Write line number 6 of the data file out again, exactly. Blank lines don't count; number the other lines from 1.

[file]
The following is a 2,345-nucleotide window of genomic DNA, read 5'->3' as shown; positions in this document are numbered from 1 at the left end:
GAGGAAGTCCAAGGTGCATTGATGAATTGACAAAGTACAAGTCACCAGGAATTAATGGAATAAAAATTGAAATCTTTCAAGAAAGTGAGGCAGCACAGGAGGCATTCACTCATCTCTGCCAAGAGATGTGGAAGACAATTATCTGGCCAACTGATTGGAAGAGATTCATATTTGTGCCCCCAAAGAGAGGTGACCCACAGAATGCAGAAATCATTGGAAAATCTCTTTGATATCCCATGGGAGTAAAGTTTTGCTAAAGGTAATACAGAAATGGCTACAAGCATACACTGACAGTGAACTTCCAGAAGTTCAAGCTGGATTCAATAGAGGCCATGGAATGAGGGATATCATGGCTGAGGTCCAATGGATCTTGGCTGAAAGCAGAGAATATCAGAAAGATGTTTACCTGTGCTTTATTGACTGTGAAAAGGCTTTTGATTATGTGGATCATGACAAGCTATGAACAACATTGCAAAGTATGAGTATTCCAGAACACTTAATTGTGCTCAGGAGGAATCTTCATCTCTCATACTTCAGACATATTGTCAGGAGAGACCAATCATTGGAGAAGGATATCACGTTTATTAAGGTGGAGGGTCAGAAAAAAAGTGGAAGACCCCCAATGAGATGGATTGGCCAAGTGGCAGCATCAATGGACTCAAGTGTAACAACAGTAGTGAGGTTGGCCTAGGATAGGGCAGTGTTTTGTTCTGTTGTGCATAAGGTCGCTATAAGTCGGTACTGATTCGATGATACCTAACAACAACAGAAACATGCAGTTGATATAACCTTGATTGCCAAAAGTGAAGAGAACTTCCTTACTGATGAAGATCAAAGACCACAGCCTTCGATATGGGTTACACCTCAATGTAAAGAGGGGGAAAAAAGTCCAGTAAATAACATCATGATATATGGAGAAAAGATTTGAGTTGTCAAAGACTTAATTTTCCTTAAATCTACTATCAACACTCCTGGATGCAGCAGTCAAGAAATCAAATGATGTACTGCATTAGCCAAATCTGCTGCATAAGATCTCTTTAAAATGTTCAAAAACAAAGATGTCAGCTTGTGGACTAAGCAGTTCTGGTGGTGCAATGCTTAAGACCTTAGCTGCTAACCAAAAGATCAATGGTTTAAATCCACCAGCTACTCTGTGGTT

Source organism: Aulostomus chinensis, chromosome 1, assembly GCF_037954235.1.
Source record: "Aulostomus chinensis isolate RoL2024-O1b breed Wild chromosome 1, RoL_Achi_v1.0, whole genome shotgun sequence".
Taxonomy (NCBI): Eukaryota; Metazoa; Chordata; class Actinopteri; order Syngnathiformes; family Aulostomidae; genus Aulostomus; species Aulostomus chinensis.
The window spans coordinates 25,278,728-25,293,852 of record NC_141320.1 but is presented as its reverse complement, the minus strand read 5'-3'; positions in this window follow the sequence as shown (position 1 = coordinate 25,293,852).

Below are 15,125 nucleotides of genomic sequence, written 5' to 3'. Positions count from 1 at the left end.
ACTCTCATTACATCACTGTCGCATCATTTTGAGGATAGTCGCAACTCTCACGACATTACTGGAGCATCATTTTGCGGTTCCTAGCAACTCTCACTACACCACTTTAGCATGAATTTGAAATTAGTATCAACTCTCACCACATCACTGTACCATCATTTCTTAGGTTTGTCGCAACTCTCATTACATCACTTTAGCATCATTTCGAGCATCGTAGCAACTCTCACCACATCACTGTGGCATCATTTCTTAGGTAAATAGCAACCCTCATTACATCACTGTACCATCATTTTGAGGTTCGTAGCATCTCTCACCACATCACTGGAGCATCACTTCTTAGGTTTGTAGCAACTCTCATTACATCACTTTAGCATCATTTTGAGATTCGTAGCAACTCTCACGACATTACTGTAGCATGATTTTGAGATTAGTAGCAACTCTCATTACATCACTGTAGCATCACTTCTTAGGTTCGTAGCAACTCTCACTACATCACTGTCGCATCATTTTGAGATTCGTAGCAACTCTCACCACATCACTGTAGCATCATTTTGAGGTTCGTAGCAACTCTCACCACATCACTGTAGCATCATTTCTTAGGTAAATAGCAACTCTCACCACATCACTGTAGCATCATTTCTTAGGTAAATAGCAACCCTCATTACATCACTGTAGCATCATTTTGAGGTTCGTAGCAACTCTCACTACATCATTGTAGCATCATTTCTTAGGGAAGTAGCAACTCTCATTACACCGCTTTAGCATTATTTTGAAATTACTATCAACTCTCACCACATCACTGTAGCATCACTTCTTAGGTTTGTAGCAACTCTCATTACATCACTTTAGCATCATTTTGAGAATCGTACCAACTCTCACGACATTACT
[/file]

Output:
The window spans coordinates 25,278,728-25,293,852 of record NC_141320.1 but is presented as its reverse complement, the minus strand read 5'-3'; positions in this window follow the sequence as shown (position 1 = coordinate 25,293,852).